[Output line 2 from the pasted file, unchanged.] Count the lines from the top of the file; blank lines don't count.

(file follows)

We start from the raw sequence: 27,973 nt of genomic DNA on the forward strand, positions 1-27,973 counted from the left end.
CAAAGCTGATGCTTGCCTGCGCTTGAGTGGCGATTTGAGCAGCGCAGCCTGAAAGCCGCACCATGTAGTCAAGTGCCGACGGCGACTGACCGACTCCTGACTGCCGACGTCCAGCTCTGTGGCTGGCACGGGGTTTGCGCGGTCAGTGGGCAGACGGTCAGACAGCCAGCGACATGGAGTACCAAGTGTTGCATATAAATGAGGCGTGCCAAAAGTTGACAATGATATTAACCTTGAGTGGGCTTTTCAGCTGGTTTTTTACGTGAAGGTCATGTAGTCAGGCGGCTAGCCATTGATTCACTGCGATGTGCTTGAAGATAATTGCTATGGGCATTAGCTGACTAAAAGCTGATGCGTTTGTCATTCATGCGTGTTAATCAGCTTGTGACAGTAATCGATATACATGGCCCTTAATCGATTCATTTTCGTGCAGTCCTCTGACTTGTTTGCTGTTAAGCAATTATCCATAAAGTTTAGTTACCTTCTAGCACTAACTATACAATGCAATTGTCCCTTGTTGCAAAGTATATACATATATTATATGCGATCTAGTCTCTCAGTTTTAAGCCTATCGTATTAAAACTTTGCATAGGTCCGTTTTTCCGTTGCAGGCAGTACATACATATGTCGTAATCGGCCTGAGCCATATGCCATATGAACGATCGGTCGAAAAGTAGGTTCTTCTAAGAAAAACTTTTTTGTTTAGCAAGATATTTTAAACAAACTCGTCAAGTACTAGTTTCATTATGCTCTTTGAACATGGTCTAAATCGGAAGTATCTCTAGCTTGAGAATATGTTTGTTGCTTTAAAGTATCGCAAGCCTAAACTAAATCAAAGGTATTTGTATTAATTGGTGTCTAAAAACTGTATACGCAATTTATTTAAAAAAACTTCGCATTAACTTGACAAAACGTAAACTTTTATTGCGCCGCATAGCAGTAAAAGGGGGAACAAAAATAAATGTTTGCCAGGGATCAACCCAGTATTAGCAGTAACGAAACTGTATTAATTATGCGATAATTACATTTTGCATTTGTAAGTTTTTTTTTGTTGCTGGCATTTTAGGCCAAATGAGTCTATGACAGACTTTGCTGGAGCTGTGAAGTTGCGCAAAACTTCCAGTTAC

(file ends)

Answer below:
CAAAGCTGATGCTTGCCTGCGCTTGAGTGGCGATTTGAGCAGCGCAGCCTGAAAGCCGCACCATGTAGTCAAGTGCCGACGGCGACTGACCGACTCCTGACTGCCGACGTCCAGCTCTGTGGCTGGCACGGGGTTTGCGCGGTCAGTGGGCAGACGGTCAGACAGCCAGCGACATGGAGTACCAAGTGTTGCATATAAATGAGGCGTGCCAAAAGTTGACAATGATATTAACCTTGAGTGGGCTTTTCAGCTGGTTTTTTACGTGAAGGTCATGTAGTCAGGCGGCTAGCCATTGATTCACTGCGATGTGCTTGAAGATAATTGCTATGGGCATTAGCTGACTAAAAGCTGATGCGTTTGTCATTCATGCGTGTTAATCAGCTTGTGACAGTAATCGATATACATGGCCCTTAATCGATTCATTTTCGTGCAGTCCTCTGACTTGTTTGCTGTTAAGCAATTATCCATAAAGTTTAGTTACCTTCTAGCACTAACTATACAATGCAATTGTCCCTTGTTGCAAAGTATATACATATATTATATGCGATCTAGTCTCTCAGTTTTAAGCCTATCGTATTAAAACTTTGCATAGGTCCGTTTTTCCGTTGCAGGCAGTACATACATATGTCGTAATCGGCCTGAGCCATATGCCATATGAACGATCGGTCGAAAAGTAGGTTCTTCTAAGAAAAACTTTTTTGTTTAGCAAGATATTTTAAACAAACTCGTCAAGTACTAGTTTCATTATGCTCTTTGAACATGGTCTAAATCGGAAGTATCTCTAGCTTGAGAATATGTTTGTTGCTTTAAAGTATCGCAAGCCTAAACTAAATCAAAGGTATTTGTATTAATTGGTGTCTAAAAACTGTATACGCAATTTATTTAAAAAAACTTCGCATTAACTTGACAAAACGTAAACTTTTATTGCGCCGCATAGCAGTAAAAGGGGGAACAAAAATAAATGTTTGCCAGGGATCAACCCAGTATTAGCAGTAACGAAACTGTATTAATTATGCGATAATTACATTTTGCATTTGTAAGTTTTTTTTTGTTGCTGGCATTTTAGGCCAAATGAGTCTATGACAGACTTTGCTGGAGCTGTGAAGTTGCGCAAAACTTCCAGTTAC